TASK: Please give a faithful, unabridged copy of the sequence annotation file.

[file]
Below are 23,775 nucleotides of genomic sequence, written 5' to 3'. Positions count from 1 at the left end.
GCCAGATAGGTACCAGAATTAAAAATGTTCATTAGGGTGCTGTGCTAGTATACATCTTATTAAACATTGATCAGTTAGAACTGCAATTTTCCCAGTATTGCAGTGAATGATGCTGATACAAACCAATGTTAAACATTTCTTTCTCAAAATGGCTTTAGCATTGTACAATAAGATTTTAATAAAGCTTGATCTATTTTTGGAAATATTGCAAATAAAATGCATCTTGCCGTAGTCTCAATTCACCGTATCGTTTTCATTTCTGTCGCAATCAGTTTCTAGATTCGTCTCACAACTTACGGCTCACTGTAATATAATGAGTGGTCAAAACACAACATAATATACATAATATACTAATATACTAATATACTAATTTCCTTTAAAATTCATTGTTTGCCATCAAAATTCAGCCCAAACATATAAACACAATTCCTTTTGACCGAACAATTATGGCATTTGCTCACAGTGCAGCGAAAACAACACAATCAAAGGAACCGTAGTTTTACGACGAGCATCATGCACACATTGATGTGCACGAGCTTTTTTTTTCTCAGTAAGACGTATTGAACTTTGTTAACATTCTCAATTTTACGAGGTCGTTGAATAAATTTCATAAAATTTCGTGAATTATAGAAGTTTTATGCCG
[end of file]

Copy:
Below are 23,775 nucleotides of genomic sequence, written 5' to 3'. Positions count from 1 at the left end.
GCCAGATAGGTACCAGAATTAAAAATGTTCATTAGGGTGCTGTGCTAGTATACATCTTATTAAACATTGATCAGTTAGAACTGCAATTTTCCCAGTATTGCAGTGAATGATGCTGATACAAACCAATGTTAAACATTTCTTTCTCAAAATGGCTTTAGCATTGTACAATAAGATTTTAATAAAGCTTGATCTATTTTTGGAAATATTGCAAATAAAATGCATCTTGCCGTAGTCTCAATTCACCGTATCGTTTTCATTTCTGTCGCAATCAGTTTCTAGATTCGTCTCACAACTTACGGCTCACTGTAATATAATGAGTGGTCAAAACACAACATAATATACATAATATACTAATATACTAATATACTAATTTCCTTTAAAATTCATTGTTTGCCATCAAAATTCAGCCCAAACATATAAACACAATTCCTTTTGACCGAACAATTATGGCATTTGCTCACAGTGCAGCGAAAACAACACAATCAAAGGAACCGTAGTTTTACGACGAGCATCATGCACACATTGATGTGCACGAGCTTTTTTTTTCTCAGTAAGACGTATTGAACTTTGTTAACATTCTCAATTTTACGAGGTCGTTGAATAAATTTCATAAAATTTCGTGAATTATAGAAGTTTTATGCCG